A Firewall Cannot Protect You Against

What can’t a firewall protect against


Firewalls differ in their functionality, and some provide greater security than others – hardware firewalls are more complex and include subscription services such as IPS (intrusion prevention system), which analyzes activity on ports that must be open (such as 80 and 443 for HTTP and HTTPS web traffic).


A firewall cannot successfully guard against social engineering, which involves someone disclosing login information or personal information to an unauthorized source (e.g. by clicking a link in an email or going to fake version of a site they use). Firewalls are extremely smart, and some may alert a user if anything does not appear to be quite right, but the issue is one of user awareness – it is preferable to educate people on internet safety than to rely only on technology.


The following threats are not protected by a firewall


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Malicious use of allowed services

For example, a firewall cannot prevent someone from utilizing an authenticated Telnet connection to infiltrate your internal computers, or from tunneling an unauthorized protocol via another, approved protocol.


Users who do not pass through the firewall

A firewall can only limit connections that pass through it. It cannot protect you from anyone who can circumvent the firewall, such as using a dial-up server behind the firewall. It also can’t stop an inside intruder from hacking into a system. A properly designed intrusion detection/prevention system may be required to identify and defeat various types of attacks.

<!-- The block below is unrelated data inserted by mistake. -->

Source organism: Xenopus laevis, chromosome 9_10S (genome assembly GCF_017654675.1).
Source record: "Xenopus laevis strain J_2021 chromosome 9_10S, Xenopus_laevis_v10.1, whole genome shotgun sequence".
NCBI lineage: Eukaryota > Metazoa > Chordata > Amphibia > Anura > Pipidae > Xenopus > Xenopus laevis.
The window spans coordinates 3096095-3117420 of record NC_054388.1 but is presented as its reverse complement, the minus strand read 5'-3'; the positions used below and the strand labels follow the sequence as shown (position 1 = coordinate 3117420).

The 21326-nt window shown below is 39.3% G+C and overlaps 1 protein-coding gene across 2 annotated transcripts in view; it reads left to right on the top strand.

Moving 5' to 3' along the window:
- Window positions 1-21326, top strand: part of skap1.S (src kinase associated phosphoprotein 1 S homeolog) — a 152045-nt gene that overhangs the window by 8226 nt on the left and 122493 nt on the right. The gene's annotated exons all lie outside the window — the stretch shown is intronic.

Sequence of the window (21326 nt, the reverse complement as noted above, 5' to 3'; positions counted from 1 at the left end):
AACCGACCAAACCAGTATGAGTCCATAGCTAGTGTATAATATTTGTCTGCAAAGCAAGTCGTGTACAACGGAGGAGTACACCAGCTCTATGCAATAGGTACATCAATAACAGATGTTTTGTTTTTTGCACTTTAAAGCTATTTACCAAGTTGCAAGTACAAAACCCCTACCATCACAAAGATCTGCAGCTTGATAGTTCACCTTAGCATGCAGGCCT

Social engineering

If intruders use social engineering to get credentials they are not permitted to have or otherwise undermine authentication systems, the firewall will not stop them. For example, a hacker may phone your users and pose as a system administrator, asking for their credentials in order to “correct some problem.”


Flaws in the host operating system

The security of a firewall is only as good as the operating system on which it is placed. Operating systems include several weaknesses that a firewall cannot guard against. This is why it is critical to adequately safeguard the operating system and apply the essential security updates before installing the firewall, as well as on a regular basis afterward. It also explains why “appliance” firewalls, such as those offered by Nokia and NetScreen, which include a purpose-built, protected operating system, are gaining popularity.


All potential threats

Designers frequently respond to issues found by hackers, who are typically at least one step ahead of firewall makers.


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